Not since early November of last year has New York City seen COVID-19 case and hospitalization totals as low as they are right now, according to the city’s Department of Health and Mental Hygiene.
With the massive wave of COVID-19 infections around Christmas time, fueled by the highly-contagious Omicron variant, now squarely in the rear view mirror, the city’s 7-day positivity rate had dropped to 3.07% as of Feb. 13. Approximately 1,136 new COVID-19 infections were reported on Feb. 10, the lowest daily number since Nov. 12, 2021, when 1,348 new cases were detected.
The city’s 7-day hospitalization rate, on Feb. 10, was down to just 67 — the lowest average since Nov. 30, 2021, when it was 70. Deaths caused by COVID-19 also continue to fall, down to 34 on Feb. 10 — the lowest total since 36 deaths were reported on Dec. 28, 2021, as the Omicron-fueled wave drove infection rates sky-high.
Even better news was found in the city’s transmission rate, which tracks how fast the virus is spreading. For the first time since early December, transmission is now below the “very high” line, with a rate of 113.62 cases per 100,000 residents reported as of Feb. 10.
The sharp decline in COVID-19 cases prompted Governor Kathy Hochul last week to end the previously imposed mask mandate for businesses and indoor facilities. She also indicated that the state would take another look at the mask mandate for schools in the weeks ahead, with a decision expected after mid-winter recess later this month.
As for COVID-19 cases in individual neighborhoods, the city’s Health Department reported that not one community had a 7-day positivity rate above 10% between Feb. 4-10. The highest rate was found on City Island in the Bronx (ZIP 10464); the seaside community had an 8.33% positivity rate, but just nine new cases detected.
Flushing/Murray Hill/Queensboro Hill, Queens (11355) had the second-highest positivity rate at 6.14%, with 101 new cases. Just four other areas had positivity rates above 5%, three of which are in Queens: Douglaston/Little Neck (11363, 5.66%, 9 new cases), Flushing/Murray Hill (11354, 5.07%, 61 new cases) and Richmond Hill (11418, 5.03%, 46 new cases).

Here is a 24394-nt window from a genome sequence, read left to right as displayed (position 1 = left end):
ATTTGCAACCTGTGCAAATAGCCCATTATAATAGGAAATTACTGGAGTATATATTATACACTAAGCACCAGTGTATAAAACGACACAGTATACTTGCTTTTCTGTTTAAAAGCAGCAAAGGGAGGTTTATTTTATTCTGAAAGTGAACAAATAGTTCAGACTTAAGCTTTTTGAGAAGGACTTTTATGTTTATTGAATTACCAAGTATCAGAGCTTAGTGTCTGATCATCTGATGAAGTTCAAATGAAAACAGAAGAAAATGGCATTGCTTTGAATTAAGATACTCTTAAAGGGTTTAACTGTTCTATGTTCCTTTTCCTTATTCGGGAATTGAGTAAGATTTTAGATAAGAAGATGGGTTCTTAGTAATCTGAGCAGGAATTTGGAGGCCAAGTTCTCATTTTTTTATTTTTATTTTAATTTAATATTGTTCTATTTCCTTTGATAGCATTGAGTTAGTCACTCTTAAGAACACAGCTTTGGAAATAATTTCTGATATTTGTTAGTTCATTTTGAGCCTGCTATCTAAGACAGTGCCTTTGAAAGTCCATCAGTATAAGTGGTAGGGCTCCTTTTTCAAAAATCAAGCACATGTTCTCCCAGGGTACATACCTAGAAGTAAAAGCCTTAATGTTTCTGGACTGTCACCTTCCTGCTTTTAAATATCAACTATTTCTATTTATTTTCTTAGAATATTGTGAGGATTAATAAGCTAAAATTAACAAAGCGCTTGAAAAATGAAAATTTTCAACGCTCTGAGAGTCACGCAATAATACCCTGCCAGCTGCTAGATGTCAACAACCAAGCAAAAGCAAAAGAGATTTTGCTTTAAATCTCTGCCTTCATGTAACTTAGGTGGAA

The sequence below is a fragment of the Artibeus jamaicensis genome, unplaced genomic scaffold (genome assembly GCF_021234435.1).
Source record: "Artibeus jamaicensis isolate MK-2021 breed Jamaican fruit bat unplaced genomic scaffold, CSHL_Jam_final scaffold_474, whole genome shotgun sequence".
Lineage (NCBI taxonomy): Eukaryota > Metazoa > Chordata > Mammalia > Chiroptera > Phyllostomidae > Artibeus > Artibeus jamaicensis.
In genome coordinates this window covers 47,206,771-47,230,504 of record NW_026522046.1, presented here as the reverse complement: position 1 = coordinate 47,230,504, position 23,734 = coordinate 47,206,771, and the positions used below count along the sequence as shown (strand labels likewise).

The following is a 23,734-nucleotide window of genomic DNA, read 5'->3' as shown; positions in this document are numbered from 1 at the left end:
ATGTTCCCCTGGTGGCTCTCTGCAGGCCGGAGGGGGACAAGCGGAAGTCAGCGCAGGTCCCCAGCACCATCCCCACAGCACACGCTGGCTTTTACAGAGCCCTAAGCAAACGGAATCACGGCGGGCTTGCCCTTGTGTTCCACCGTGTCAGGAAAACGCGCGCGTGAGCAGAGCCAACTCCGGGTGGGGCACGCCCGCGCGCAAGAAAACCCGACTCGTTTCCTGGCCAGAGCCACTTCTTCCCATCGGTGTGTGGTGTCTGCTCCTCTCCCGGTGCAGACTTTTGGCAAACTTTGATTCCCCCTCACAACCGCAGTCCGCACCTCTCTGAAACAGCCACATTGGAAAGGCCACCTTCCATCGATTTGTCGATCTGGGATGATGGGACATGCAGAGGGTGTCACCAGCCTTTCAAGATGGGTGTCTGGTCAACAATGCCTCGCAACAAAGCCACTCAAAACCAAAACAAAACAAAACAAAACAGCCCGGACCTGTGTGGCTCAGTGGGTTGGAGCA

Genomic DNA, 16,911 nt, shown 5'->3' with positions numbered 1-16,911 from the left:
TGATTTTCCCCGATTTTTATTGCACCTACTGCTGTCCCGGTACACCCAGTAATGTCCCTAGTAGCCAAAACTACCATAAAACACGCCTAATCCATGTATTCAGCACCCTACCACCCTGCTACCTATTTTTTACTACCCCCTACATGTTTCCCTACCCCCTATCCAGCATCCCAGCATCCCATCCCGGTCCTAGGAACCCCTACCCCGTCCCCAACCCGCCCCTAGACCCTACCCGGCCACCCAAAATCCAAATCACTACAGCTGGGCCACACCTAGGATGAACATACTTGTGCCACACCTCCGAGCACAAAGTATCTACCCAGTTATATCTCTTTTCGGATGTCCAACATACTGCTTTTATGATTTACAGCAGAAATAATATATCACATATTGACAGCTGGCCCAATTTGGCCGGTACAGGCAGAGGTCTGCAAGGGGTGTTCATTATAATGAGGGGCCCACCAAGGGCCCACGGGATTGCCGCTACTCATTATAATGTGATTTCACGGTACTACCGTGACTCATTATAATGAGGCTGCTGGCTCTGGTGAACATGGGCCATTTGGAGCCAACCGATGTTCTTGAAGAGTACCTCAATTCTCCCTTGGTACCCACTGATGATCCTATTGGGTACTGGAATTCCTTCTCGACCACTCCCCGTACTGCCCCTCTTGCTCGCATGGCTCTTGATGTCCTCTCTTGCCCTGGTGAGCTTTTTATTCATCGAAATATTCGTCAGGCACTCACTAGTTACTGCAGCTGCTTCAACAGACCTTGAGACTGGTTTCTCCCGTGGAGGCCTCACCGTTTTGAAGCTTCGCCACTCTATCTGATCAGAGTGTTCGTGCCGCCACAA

Annadale/Rossville on Staten Island (10312) had the third-highest positivity rate in the city at 5.69%, with 83 new cases.
Sunset Park, Brooklyn (11220) had the most new COVID-19 cases between Feb. 4-10, with 111 — one of only eight neighborhoods citywide with 100 or more new cases during the period. Sunset Park’s 7-day positivity rate was 3.92%.
Four other Brooklyn areas tallied 100 or more new infections between Feb. 4-10: East Williamsburg/Williamsburg (11211, 110 new cases, 1.93% positivity rate); Borough Park (11219, 109 new cases, 2.09%); Brighton Beach/Manhattan Beach/Sheepshead Bay (11235, 108 new cases, 4.59% positivity rate); and Bath Beach/Bensonhurst/Gravesend (11214, 100 new cases, 4.07% positivity rate).
On the opposite end of the spectrum, one Manhattan neighborhood — a portion of the Financial District (10004) — didn’t have a single reported COVID-19 case between Feb. 4-10.
Thirteen other neighborhoods had less than 10 cases, including five in Manhattan: Tribeca (10007, 2 new cases, 0.62% positivity rate), Battery Park City (10282, 3 new cases, 1.69% positivity rate), two Financial District areas (10005, 6 new cases, 1.75% positivity rate; 10006, 7 new cases, 3.68% positivity rate), and Central Harlem (10030, 9 new cases, 0.90% positivity rate).
Even as infections continue to drop, COVID-19 continues to infect unvaccinated New Yorkers at a far higher rate than those who rolled up their sleeves and received the shot. As of Jan. 29, the case rate for the unvaccinated (1,175.04 per 100,000) was five times higher than the rate of vaccinated breakthrough cases (234.37 per 100,000). Unvaccinated New Yorkers also had a hospitalization rate (182.73 per 100,000) more than 18 times higher than their vaccinated counterparts (9.82%). The death rate among the unvaccinated was also eight times higher than among the vaccinated.
Medical officials continue to advise New Yorkers to get vaccinated and boosters if they haven’t already done so.